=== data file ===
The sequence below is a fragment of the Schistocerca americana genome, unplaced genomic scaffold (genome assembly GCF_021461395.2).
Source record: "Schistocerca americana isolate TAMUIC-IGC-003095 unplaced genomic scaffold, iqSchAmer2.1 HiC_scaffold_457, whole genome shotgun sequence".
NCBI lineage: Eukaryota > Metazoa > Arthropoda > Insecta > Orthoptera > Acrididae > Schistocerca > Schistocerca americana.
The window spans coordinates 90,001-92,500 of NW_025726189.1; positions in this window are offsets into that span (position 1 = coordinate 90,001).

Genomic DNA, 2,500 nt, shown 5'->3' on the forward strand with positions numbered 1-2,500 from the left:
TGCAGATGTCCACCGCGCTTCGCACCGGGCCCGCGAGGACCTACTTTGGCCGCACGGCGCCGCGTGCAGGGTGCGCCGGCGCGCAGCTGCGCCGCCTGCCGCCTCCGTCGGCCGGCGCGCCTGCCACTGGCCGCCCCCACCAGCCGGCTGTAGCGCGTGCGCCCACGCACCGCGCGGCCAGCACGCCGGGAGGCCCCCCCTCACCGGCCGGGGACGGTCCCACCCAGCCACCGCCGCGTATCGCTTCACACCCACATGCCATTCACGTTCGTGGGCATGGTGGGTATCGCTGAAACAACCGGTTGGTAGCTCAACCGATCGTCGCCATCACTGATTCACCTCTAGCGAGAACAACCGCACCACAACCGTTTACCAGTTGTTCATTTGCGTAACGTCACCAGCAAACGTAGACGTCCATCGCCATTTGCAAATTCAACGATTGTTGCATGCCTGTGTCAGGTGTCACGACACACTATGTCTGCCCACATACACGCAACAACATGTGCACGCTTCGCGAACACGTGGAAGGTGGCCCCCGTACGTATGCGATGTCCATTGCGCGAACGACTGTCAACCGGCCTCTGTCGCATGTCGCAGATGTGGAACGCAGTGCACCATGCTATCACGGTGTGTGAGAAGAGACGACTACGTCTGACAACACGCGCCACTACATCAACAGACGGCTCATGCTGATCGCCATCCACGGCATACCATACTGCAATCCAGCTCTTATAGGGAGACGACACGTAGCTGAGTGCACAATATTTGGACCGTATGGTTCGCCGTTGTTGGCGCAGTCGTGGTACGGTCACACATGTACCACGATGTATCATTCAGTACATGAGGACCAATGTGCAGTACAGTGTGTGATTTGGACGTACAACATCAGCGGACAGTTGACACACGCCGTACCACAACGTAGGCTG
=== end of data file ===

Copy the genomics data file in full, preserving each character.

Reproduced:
The sequence below is a fragment of the Schistocerca americana genome, unplaced genomic scaffold (genome assembly GCF_021461395.2).
Source record: "Schistocerca americana isolate TAMUIC-IGC-003095 unplaced genomic scaffold, iqSchAmer2.1 HiC_scaffold_457, whole genome shotgun sequence".
NCBI lineage: Eukaryota > Metazoa > Arthropoda > Insecta > Orthoptera > Acrididae > Schistocerca > Schistocerca americana.
The window spans coordinates 90,001-92,500 of NW_025726189.1; positions in this window are offsets into that span (position 1 = coordinate 90,001).

Genomic DNA, 2,500 nt, shown 5'->3' on the forward strand with positions numbered 1-2,500 from the left:
TGCAGATGTCCACCGCGCTTCGCACCGGGCCCGCGAGGACCTACTTTGGCCGCACGGCGCCGCGTGCAGGGTGCGCCGGCGCGCAGCTGCGCCGCCTGCCGCCTCCGTCGGCCGGCGCGCCTGCCACTGGCCGCCCCCACCAGCCGGCTGTAGCGCGTGCGCCCACGCACCGCGCGGCCAGCACGCCGGGAGGCCCCCCCTCACCGGCCGGGGACGGTCCCACCCAGCCACCGCCGCGTATCGCTTCACACCCACATGCCATTCACGTTCGTGGGCATGGTGGGTATCGCTGAAACAACCGGTTGGTAGCTCAACCGATCGTCGCCATCACTGATTCACCTCTAGCGAGAACAACCGCACCACAACCGTTTACCAGTTGTTCATTTGCGTAACGTCACCAGCAAACGTAGACGTCCATCGCCATTTGCAAATTCAACGATTGTTGCATGCCTGTGTCAGGTGTCACGACACACTATGTCTGCCCACATACACGCAACAACATGTGCACGCTTCGCGAACACGTGGAAGGTGGCCCCCGTACGTATGCGATGTCCATTGCGCGAACGACTGTCAACCGGCCTCTGTCGCATGTCGCAGATGTGGAACGCAGTGCACCATGCTATCACGGTGTGTGAGAAGAGACGACTACGTCTGACAACACGCGCCACTACATCAACAGACGGCTCATGCTGATCGCCATCCACGGCATACCATACTGCAATCCAGCTCTTATAGGGAGACGACACGTAGCTGAGTGCACAATATTTGGACCGTATGGTTCGCCGTTGTTGGCGCAGTCGTGGTACGGTCACACATGTACCACGATGTATCATTCAGTACATGAGGACCAATGTGCAGTACAGTGTGTGATTTGGACGTACAACATCAGCGGACAGTTGACACACGCCGTACCACAACGTAGGCTG